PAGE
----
HomeArticleFor Our Rulers, Smearing A Dissident Journalist Is As Good As Killing Him

For Our Rulers, Smearing A Dissident Journalist Is As Good As Killing Him

As I write this, demonstrations around the world are taking place in protest of WikiLeaks editor Julian Assange’s arbitrary detention and silencing by the US-centralized power establishment that has been actively pursuing his destruction for over a decade. The demonstrations will be well-attended, but not a fraction as well-attended as they should be. They will receive international attention, but not a fraction as much attention as they should.

This is because the manipulators and smear merchants who have made their careers paving the way for oligarchic agendas have been successful in killing off sympathy for the plight of Assange. As we discussed yesterday, sympathy is key for getting narratives to take hold in public consciousness. This is why western corporate media will circulate pictures of dead children all day long when it’s in the interests of advancing longstanding imperialist agendas, but never when those children were killed by western weapons. If you can tug at someone’s heart strings while telling them a story, the story you tell them will slide right in with minimal scrutiny. And it works the other way, too: if you can prevent someone’s heart strings from being plucked while hearing about a legitimately heartbreaking story, you can prevent that story from taking hold. Kill all sympathy for a dissident journalist and you kill all belief in his side of the story.

And Assange’s side of the story is indeed devastating to the preferred narrative of the US-centralized empire. A journalist (yes, journalist, per definition) who publishes 100 percent authentic documents exposing the inner mechanics of power structures all over the world, who was forced to seek political asylum at the Ecuadorian embassy in London in order to avoid extradition by the same government which brutalized Chelsea Manning, is on its face a highly sympathetic story. And it does tremendous damage to the narrative that America and its close network of allies are freedom-loving democracies whose systems of government are nothing like those naughty, oppressive regimes they seek to topple.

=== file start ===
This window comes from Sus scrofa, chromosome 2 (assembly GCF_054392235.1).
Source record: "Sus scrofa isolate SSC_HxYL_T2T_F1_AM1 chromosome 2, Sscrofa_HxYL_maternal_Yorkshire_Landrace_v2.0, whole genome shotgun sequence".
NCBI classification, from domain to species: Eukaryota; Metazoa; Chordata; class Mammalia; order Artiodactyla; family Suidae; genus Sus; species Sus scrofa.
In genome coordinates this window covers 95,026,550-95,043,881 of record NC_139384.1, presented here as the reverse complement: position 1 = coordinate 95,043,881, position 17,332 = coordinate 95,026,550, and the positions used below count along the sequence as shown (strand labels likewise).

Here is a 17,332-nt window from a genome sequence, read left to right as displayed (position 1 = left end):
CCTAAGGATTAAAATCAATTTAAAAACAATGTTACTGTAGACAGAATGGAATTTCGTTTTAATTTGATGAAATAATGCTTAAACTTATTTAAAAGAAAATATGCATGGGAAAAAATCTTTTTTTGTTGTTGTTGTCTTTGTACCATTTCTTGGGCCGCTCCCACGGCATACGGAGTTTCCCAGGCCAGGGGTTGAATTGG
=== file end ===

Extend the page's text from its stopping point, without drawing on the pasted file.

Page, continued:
So they smear him. As often as possible, using whatever they can, they smear his reputation. Because if they can kill all sympathy for him and his outlet, it’s as good for their agendas as actually killing him.

The smears work because the social engineers know how to manipulate people. In America, for example, people are herded into two isolated ideological holding pens and encouraged to identify as much as possible with whichever pen they’re in so that narratives can be slipped into their consciousness in a smooth, streamlined way. Are you in the ‘R’ pen and upset about the hand you’ve been dealt? You should blame the ‘D’ pen, and those foreigners who are of no strategic consequence to your rulers. Are you in the ‘D’ pen and upset about the hand you’ve been dealt? You should blame the ‘R’ pen, and those Russians whose downfall would advance the longstanding geopolitical agendas of your rulers.

In the same way, those in the ‘R’ pen were fed narratives against Julian Assange in 2010 which they lapped up because believing them was easier than believing that the pen they’re so tightly identified with had enabled the evils revealed in WikiLeaks releases about US war crimes. And in exactly the same way, those in the ‘D’ pen were fed narratives against Julian Assange in 2016 which they lapped up because believing them was easier than believing that the pen they’re so tightly identified with is pervasively corrupt.

By enforcing a strong sense of identification with a particular ideological tribe, they ensure that the psychological discomfort known as cognitive dissonance will arise from any revelation which can be spun as detrimental to that tribe. They then create a narrative which alleviates that discomfort, and that narrative always damages the reputation of the enemies of the power establishment. It’s a snake oil cure for an ailment that they deliberately caused.